People who visit livestock shows at the 2012 N.C. State Fair will see changes in pedestrian and animal traffic patterns designed to minimize health risks. The change come as a result of lessons learned in 2011.
During the 2011 N.C. State Fair some 25 attendees were sickened by E. coli O157:H7. The disease is sometimes present in the feces of cows, sheep and goats. A state investigation determined the illnesses could be linked to the Kelley Building, which housed sheep, goats and pigs competing in the fair’s livestock shows.
The traffic pattern changes were recommended by a multi-agency group set up by Agriculture Commissioner Steve Troxler. The State Fair Study Commission recommended changes designed to keep people and competition livestock separated as much as practical without prohibiting people from seeing the livestock.
The recommended changes will be implemented in the Kelley Building, Jim Graham Building and the Expo Center and the areas around them, all buildings where livestock are shown or housed.
In addition, food vendors are being relocated from the area between the Graham Building and Expo Center. Instructional signs at animal exhibits will be larger. And hand-washing signs will have nighttime lighting and more signs to increase visibility.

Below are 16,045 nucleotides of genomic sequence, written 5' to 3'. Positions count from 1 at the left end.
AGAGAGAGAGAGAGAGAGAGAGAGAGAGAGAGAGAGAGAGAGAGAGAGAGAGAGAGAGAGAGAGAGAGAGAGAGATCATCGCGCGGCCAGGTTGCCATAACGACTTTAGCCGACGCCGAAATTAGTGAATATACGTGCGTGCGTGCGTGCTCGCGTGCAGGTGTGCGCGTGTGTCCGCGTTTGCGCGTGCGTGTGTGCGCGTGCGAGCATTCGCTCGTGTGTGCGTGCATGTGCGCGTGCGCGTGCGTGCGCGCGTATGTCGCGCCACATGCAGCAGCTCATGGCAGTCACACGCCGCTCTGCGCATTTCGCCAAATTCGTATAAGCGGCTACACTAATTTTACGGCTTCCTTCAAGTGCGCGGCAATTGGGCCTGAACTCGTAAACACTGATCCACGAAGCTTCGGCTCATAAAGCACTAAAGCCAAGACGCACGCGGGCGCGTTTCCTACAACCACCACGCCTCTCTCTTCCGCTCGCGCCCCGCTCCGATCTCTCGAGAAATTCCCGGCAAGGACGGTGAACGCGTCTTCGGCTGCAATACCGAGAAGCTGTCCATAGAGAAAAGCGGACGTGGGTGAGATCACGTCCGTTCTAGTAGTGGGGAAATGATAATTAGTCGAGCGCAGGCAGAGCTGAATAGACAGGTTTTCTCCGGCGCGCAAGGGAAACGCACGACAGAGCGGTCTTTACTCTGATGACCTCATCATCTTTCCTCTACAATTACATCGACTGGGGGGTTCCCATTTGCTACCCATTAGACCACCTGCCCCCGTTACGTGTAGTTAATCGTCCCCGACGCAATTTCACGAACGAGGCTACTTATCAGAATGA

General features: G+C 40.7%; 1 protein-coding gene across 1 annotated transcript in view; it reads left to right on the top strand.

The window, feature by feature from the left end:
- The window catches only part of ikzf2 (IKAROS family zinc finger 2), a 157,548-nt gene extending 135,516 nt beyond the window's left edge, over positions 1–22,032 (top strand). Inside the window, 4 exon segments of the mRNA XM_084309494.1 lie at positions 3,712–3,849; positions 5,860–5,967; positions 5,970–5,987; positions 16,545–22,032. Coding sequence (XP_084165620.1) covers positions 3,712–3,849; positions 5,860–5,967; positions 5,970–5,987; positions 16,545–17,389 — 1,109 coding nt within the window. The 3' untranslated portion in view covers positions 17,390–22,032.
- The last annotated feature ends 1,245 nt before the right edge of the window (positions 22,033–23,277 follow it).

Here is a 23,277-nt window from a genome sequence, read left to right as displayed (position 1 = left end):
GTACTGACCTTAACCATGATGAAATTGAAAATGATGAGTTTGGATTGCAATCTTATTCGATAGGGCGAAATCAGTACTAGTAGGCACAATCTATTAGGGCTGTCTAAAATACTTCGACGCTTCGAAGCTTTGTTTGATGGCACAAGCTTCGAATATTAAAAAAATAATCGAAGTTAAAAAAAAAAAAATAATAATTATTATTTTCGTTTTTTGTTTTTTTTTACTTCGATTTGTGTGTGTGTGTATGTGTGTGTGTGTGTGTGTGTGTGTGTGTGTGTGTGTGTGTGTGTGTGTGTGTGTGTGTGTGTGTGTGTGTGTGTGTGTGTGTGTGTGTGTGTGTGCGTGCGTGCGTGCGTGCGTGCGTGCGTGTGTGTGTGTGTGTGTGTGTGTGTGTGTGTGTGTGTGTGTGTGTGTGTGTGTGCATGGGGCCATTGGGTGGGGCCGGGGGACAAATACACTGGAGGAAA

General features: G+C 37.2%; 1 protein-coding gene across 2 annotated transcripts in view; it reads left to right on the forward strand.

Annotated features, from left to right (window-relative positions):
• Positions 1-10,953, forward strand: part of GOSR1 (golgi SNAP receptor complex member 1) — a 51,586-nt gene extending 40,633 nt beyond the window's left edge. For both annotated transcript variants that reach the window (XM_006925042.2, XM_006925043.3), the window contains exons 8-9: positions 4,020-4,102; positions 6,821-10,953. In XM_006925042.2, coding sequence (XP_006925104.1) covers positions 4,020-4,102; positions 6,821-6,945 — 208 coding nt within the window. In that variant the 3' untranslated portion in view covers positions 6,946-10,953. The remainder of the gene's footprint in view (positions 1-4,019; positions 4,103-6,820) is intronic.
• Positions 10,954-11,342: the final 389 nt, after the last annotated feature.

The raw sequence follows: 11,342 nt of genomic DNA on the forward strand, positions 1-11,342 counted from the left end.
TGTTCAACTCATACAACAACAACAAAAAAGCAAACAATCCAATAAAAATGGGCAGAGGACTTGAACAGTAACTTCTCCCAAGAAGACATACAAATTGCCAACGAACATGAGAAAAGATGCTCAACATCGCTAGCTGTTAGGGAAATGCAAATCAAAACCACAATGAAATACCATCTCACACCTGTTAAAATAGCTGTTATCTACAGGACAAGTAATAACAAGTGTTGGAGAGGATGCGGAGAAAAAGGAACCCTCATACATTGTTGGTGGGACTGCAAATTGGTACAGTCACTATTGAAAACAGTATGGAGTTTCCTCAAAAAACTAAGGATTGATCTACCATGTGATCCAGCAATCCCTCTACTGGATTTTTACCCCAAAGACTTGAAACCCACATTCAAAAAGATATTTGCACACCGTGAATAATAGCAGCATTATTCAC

“The changes put forth by the Study Commission are a practical and effective way to further reduce the potential for disease transmission – both animal-to-human and human-to-animal,” says Commissioner Steve Troxler. “They build upon protective measures already in place, and they reduce risks while maintaining the fair’s agricultural heritage.”
The fair will spend an estimated $206,000 to make these changes and for related projects.
Wake County Community Health Director Sue Lynn Ledford, a member of the study commission, said State Fair visitors can help themselves stay healthy by:
• Leaving strollers outside buildings containing animals.
• Following instructions on signs indicating animals that should not be touched.
• Using the hand-washing stations located throughout the fairgrounds.
• Helping children wash their hands well at the appropriate times.
“While hand sanitizers and hand wipes are easy to use, washing hands for 20 seconds with soap and water and drying them with clean paper towels is the best way to prevent the spread of germs that cause illness,” Ledford said. “Washing hands before you eat, every time you eat, greatly reduces the spread of disease. This is particularly important after visiting animal exhibits or being in direct contact with animals.”
The commission’s report is available online at www.ncagr.gov. Click on “Newsroom.”
The 2012 N.C. State Fair is scheduled for Oct. 11-21 at the State Fairgrounds.